Neurotrophins are a family of closely related proteins that were identified initially as survival factors for sensory and sympathetic neurons, and have since been shown to control many aspects of survival, development and function of neurons in both the peripheral and the central nervous systems. Each of the four mammalian neurotrophins has been shown to activate one or more of the three members of the tropomyosin-related kinase (Trk) family of receptor tyrosine kinases (TrkA, TrkB and TrkC). In addition, each neurotrophin activates p75 neurotrophin receptor (p75NTR), a member of the tumour necrosis factor receptor superfamily. Through Trk receptors, neurotrophins activate Ras, phosphatidyl inositol-3 (PI3)-kinase, phospholipase C-gamma1 and signalling pathways controlled through these proteins, such as the MAP kinases. Activation of p75NTR results in activation of the nuclear factor-kappaB (NF-kappaB) and Jun kinase as well as other signalling pathways. Limiting quantities of neurotrophins during development control the number of surviving neurons to ensure a match between neurons and the requirement for a suitable density of target innervation. The neurotrophins also regulate cell fate decisions, axon growth, dendrite growth and pruning and the expression of proteins, such as ion channels, transmitter biosynthetic enzymes and neuropeptide transmitters that are essential for normal neuronal function. Continued presence of the neurotrophins is required in the adult nervous system, where they control synaptic function and plasticity, and sustain neuronal survival, morphology and differentiation. They also have additional, subtler roles outside the nervous system. In recent years, three rare human genetic disorders, which result in deleterious effects on sensory perception, cognition and a variety of behaviours, have been shown to be attributable to mutations in brain-derived neurotrophic factor and two of the Trk receptors.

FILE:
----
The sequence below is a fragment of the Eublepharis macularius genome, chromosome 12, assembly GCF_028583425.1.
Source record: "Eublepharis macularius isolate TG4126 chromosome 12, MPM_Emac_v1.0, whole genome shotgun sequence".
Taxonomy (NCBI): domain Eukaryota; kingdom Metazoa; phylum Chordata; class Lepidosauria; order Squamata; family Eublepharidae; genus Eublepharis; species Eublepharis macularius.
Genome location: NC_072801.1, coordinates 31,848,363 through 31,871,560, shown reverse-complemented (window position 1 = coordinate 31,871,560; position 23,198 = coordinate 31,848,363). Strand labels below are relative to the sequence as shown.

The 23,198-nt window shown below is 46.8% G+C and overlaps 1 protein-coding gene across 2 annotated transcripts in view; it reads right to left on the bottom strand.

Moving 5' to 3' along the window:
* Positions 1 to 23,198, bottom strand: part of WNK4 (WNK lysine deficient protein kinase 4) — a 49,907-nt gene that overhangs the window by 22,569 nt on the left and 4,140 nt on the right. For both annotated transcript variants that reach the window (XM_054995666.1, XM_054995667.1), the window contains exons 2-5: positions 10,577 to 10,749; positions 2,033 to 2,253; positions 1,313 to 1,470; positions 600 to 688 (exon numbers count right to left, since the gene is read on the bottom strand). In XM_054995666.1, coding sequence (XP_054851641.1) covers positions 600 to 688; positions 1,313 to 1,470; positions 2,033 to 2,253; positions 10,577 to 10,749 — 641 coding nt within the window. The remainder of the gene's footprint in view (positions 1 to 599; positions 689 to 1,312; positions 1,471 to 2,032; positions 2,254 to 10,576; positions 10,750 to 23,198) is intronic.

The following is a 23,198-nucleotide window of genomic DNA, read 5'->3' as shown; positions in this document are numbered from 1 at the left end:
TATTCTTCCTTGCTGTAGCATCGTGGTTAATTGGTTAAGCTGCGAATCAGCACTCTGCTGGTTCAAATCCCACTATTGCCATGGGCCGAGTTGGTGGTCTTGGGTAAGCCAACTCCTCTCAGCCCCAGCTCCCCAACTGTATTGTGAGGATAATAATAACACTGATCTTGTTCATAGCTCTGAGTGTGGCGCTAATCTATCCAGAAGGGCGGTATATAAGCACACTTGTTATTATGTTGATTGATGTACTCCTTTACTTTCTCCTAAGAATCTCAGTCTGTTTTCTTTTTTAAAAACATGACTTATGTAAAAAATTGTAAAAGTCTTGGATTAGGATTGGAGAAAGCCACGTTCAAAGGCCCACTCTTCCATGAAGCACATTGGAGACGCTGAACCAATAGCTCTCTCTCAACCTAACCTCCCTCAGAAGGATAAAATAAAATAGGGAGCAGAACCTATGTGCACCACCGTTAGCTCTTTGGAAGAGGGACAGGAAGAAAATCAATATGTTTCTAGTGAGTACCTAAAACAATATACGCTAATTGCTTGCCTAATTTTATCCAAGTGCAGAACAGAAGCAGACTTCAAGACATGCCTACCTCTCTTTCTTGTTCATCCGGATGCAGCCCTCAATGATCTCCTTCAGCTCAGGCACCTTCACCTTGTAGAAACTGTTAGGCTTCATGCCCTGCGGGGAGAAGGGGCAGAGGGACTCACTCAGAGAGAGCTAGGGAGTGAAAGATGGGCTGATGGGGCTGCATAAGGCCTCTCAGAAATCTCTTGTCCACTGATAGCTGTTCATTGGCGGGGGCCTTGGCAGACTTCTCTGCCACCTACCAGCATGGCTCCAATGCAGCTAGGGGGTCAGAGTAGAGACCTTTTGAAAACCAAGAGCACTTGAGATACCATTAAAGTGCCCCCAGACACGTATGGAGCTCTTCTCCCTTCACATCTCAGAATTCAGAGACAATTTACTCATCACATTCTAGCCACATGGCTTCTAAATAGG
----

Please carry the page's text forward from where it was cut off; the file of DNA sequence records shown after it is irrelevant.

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                Author and article information

                Affiliations
                [1 ] Department of Neurobiology Research, Institute of Molecular Medicine, University of Southern Denmark, Odense, Denmark
                [2 ] Instituto de Biologia Experimental e Tecnológica (IBET), Oeiras, Portugal
                [3 ] Instituto de Tecnologia Química e Biológica (ITQB), Oeiras, Portugal
                [4 ] CEDOC, NOVA Medical School/Faculdade de Ciência Médicas, Universidade Nova de Lisboa, Lisboa, Portugal
                [5 ] Department of Pathology, Odense University Hospital, Denmark & Department of Clinical Research, University of Southern Denmark, Odense, Denmark
                [6 ] Center for Insoluble Protein Structures (inSPIN), Department of Chemistry, Aarhus University, Aarhus, Denmark